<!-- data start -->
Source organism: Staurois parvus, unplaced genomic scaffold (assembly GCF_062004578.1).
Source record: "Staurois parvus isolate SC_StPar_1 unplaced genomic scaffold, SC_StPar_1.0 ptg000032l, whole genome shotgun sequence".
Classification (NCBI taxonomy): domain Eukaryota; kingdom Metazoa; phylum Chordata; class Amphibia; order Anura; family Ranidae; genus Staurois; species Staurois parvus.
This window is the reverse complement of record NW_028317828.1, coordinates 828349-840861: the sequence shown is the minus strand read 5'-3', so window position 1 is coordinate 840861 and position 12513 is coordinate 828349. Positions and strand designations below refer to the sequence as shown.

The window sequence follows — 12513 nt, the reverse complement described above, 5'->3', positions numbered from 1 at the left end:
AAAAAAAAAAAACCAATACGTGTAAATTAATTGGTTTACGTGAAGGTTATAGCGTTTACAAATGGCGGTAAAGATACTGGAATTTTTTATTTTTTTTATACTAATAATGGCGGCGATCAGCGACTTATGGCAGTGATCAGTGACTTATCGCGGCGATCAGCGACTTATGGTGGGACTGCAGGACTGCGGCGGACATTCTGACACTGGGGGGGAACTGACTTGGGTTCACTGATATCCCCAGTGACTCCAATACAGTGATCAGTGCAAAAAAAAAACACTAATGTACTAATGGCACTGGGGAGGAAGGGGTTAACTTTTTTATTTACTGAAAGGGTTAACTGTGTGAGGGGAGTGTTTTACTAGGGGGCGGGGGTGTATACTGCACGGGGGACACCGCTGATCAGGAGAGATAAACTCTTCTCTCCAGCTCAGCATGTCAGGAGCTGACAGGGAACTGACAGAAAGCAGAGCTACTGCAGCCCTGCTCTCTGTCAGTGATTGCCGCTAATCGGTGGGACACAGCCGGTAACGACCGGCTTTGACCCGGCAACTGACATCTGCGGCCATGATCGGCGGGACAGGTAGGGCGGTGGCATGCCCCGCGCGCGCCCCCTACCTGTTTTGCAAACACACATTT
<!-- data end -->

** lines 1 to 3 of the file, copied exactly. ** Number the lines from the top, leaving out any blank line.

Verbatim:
Source organism: Staurois parvus, unplaced genomic scaffold (assembly GCF_062004578.1).
Source record: "Staurois parvus isolate SC_StPar_1 unplaced genomic scaffold, SC_StPar_1.0 ptg000032l, whole genome shotgun sequence".
Classification (NCBI taxonomy): domain Eukaryota; kingdom Metazoa; phylum Chordata; class Amphibia; order Anura; family Ranidae; genus Staurois; species Staurois parvus.